After the rather unfortunate end of the Volt, I was still interested in battery-electric vehicles but wanted something with a bit more range. The Nissan LEAF was a bit too oddly styled for me, and the choices were a bit limited. My eventual pick was a car that did everything it was supposed to do, but with some challenges along the way.
By 2013, electric drive vehicles were beginning to move beyond the image of glorified golf carts to some extent, largely thanks to the LEAF and the Volt. I had been very pleased with the performance of the Volt and had already invested in the 240 volt electric charging infrastructure at my house, so another electric vehicle purchase was logical. I had driven the Focus at a conference of the Society of Automotive Engineers in Detroit and liked it, as it combined the benefits of battery electric drive with the good handling of the basic Focus platform.
Finding one was a bit of a challenge, even though Maryland was a state that was receiving quite a bit of electric vehicle attention (a combination of regulations, proximity to DC, and interest from consumers). I did find one at a local dealer – it was essentially the only one available in the area at the time. It had been there awhile, which is why there were significant incentives and discounts on it, making it an attractive choice. The lease wasn’t as subsidized as the Volt lease had been, so it cost a bit more a month, but I was getting the capability of doing my whole commute without gasoline, so I figured it was a good compromise. Electric range (on paper) was roughly 100 miles, roughly equivalent to the LEAF and quite a bit more than the Volt. I figured this should be sufficient to cover all the local travel that I needed to do, and we had a gasoline car for longer trips anyway. The only issue I had with the buying experience was that this dealership was a bit old-school and used stickers for dealer identification that were essentially impossible to peel off, so I left it even though I didn’t want it.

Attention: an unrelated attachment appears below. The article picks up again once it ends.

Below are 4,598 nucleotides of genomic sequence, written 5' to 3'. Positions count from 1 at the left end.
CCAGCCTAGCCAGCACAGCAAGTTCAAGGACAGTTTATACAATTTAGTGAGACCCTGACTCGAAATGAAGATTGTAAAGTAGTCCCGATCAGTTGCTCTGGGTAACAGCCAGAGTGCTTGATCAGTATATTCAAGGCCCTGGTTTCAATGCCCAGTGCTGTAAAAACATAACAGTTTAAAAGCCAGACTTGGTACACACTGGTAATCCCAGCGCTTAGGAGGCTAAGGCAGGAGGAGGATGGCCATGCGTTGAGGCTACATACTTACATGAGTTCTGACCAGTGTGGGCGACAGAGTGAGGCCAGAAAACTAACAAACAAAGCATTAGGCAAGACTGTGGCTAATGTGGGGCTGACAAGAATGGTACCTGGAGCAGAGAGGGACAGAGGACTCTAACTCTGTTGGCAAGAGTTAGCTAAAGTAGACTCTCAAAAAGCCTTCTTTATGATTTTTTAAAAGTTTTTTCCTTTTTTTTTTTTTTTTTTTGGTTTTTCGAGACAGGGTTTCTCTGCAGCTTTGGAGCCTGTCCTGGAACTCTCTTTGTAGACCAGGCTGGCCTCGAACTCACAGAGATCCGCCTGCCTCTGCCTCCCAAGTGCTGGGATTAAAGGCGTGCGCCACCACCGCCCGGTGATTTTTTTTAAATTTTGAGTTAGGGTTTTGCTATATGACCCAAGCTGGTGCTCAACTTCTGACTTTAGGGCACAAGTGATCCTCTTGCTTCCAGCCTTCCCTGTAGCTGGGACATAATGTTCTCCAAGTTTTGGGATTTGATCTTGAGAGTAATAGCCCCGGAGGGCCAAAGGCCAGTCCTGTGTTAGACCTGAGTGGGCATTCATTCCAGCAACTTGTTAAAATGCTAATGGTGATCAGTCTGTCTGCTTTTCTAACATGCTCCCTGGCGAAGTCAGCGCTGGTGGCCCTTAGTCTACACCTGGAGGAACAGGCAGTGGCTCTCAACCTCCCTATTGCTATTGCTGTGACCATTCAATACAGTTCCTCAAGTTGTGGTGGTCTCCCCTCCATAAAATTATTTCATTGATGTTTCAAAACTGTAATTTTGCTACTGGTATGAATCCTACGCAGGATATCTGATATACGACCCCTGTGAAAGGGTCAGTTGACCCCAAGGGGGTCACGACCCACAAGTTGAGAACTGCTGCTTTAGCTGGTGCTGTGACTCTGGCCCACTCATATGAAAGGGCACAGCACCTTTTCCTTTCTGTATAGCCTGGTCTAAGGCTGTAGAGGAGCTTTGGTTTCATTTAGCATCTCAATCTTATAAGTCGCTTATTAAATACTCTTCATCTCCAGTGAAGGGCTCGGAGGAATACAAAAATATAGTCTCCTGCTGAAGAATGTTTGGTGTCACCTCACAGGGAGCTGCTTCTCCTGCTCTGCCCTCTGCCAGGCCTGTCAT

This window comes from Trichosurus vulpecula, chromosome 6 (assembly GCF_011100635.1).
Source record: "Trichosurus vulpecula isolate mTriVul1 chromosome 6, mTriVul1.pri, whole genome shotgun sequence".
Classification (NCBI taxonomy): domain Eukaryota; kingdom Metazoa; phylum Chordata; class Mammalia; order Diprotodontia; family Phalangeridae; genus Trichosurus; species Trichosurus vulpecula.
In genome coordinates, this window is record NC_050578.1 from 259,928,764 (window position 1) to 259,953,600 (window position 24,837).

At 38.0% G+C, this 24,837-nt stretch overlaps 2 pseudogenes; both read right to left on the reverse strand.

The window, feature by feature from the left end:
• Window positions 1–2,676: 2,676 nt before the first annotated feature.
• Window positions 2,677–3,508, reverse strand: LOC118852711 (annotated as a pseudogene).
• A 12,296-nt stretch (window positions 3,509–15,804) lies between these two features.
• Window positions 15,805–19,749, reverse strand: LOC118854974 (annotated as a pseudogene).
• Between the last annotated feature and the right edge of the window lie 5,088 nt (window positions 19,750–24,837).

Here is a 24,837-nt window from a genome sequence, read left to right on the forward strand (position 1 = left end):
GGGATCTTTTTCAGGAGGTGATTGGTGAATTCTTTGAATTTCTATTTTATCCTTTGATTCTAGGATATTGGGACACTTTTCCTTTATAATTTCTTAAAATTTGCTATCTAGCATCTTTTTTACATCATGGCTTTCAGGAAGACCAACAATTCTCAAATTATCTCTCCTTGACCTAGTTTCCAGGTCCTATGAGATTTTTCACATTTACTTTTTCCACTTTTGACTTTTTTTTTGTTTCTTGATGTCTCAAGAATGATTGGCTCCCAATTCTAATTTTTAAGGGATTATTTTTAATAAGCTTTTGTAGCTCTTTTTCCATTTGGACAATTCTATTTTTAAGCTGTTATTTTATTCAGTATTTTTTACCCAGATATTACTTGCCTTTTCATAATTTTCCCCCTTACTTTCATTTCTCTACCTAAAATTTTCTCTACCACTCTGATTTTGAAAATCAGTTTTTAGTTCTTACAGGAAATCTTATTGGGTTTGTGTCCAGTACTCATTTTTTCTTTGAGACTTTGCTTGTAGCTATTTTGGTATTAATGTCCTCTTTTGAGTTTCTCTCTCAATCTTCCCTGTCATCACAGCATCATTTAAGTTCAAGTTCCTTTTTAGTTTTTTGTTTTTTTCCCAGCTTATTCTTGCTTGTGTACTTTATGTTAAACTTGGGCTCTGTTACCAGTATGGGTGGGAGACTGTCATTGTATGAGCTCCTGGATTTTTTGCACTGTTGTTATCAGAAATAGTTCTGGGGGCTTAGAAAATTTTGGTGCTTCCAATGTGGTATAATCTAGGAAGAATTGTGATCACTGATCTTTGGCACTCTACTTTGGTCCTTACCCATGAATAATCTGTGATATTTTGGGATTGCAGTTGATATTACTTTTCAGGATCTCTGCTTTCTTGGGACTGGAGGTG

The Focus Electric was equipped at the level of the gasoline Focus Titanium, with power leather seats, smart key entry, navigation system with a large infotainment screen, fairly large alloy wheels, LED running lights, and so on. The navigation system offered a useful feature of keeping track of your home base and showing the areas where you could drive with the charge remaining in the batteries. It also kept track of where you were and the available battery charge and put up a reminder when your available range was nearing the miles necessary to get you back home. Displays on either side of the speedometer gave range and driving style feedback as well as satellite radio channel or iPod information, which I found very handy. At this time, the Aston-Martin inspired grille was unique to the Focus Electric, as I recall, but used the hood and fenders from the gasoline Focus.
Handling and performance were quite good – the instantaneous torque of electric motors made stoplight races pretty entertaining, as long as you could keep the low rolling resistance tires from lighting up from a standing start. The car handled pretty well, and weight distribution was more balanced as the front-drive engine and transmission package was replaced by a smaller electric motor up front and batteries over the rear wheels.
There were some challenges, however. The Volt’s internal controls for charging were pretty simple – tell it when you wanted the car to be recharged, and it was always ready. The Ford had a more complex charging scheme that sought to take time-of-use electricity rates for where the car was charging (including some ability to know via GPS where you were) to pick when to start and stop charging. As the charging station in my house also had some controls built in for time-of-use rates, the net effect on several occasions was that the settings of the car and the charger would conflict and the car wouldn’t be charged. As my wife and I were carpooling at the time, that wasn’t a big disaster as we could switch cars, but it was still an annoyance. I ended up bypassing all the time-of-use sophistication of the car and set it to “charge when plugged in” and set the charging station’s controls to turn on at midnight and off at 8 am unless I said otherwise.